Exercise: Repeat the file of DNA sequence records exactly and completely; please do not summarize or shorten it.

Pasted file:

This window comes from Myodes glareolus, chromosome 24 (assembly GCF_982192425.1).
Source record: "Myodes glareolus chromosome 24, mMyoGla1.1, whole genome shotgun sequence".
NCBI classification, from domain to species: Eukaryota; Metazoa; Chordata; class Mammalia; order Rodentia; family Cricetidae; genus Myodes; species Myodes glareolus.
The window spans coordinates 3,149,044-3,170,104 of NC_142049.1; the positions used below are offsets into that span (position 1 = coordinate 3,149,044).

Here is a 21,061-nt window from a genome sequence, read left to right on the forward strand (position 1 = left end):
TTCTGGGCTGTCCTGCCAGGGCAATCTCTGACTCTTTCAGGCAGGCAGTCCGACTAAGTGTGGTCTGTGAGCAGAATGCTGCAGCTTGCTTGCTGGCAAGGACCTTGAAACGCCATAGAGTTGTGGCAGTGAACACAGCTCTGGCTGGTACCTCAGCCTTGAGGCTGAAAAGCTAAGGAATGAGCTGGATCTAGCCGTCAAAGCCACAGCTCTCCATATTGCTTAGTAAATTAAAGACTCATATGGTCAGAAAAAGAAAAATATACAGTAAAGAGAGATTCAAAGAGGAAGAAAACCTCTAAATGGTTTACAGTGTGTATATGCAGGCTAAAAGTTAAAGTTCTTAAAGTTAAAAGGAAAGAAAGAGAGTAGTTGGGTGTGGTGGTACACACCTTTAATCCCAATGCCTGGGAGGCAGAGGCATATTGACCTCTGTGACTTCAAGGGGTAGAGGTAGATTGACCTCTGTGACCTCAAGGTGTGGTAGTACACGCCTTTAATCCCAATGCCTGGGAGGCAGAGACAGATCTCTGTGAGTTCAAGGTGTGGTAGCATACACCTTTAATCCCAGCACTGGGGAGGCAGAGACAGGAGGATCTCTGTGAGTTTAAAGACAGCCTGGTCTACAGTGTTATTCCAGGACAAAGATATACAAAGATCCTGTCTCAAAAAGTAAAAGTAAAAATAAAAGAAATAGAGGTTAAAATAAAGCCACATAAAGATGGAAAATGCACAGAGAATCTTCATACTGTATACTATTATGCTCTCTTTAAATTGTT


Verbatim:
This window comes from Myodes glareolus, chromosome 24 (assembly GCF_982192425.1).
Source record: "Myodes glareolus chromosome 24, mMyoGla1.1, whole genome shotgun sequence".
NCBI classification, from domain to species: Eukaryota; Metazoa; Chordata; class Mammalia; order Rodentia; family Cricetidae; genus Myodes; species Myodes glareolus.
The window spans coordinates 3,149,044-3,170,104 of NC_142049.1; the positions used below are offsets into that span (position 1 = coordinate 3,149,044).

Here is a 21,061-nt window from a genome sequence, read left to right on the forward strand (position 1 = left end):
TTCTGGGCTGTCCTGCCAGGGCAATCTCTGACTCTTTCAGGCAGGCAGTCCGACTAAGTGTGGTCTGTGAGCAGAATGCTGCAGCTTGCTTGCTGGCAAGGACCTTGAAACGCCATAGAGTTGTGGCAGTGAACACAGCTCTGGCTGGTACCTCAGCCTTGAGGCTGAAAAGCTAAGGAATGAGCTGGATCTAGCCGTCAAAGCCACAGCTCTCCATATTGCTTAGTAAATTAAAGACTCATATGGTCAGAAAAAGAAAAATATACAGTAAAGAGAGATTCAAAGAGGAAGAAAACCTCTAAATGGTTTACAGTGTGTATATGCAGGCTAAAAGTTAAAGTTCTTAAAGTTAAAAGGAAAGAAAGAGAGTAGTTGGGTGTGGTGGTACACACCTTTAATCCCAATGCCTGGGAGGCAGAGGCATATTGACCTCTGTGACTTCAAGGGGTAGAGGTAGATTGACCTCTGTGACCTCAAGGTGTGGTAGTACACGCCTTTAATCCCAATGCCTGGGAGGCAGAGACAGATCTCTGTGAGTTCAAGGTGTGGTAGCATACACCTTTAATCCCAGCACTGGGGAGGCAGAGACAGGAGGATCTCTGTGAGTTTAAAGACAGCCTGGTCTACAGTGTTATTCCAGGACAAAGATATACAAAGATCCTGTCTCAAAAAGTAAAAGTAAAAATAAAAGAAATAGAGGTTAAAATAAAGCCACATAAAGATGGAAAATGCACAGAGAATCTTCATACTGTATACTATTATGCTCTCTTTAAATTGTT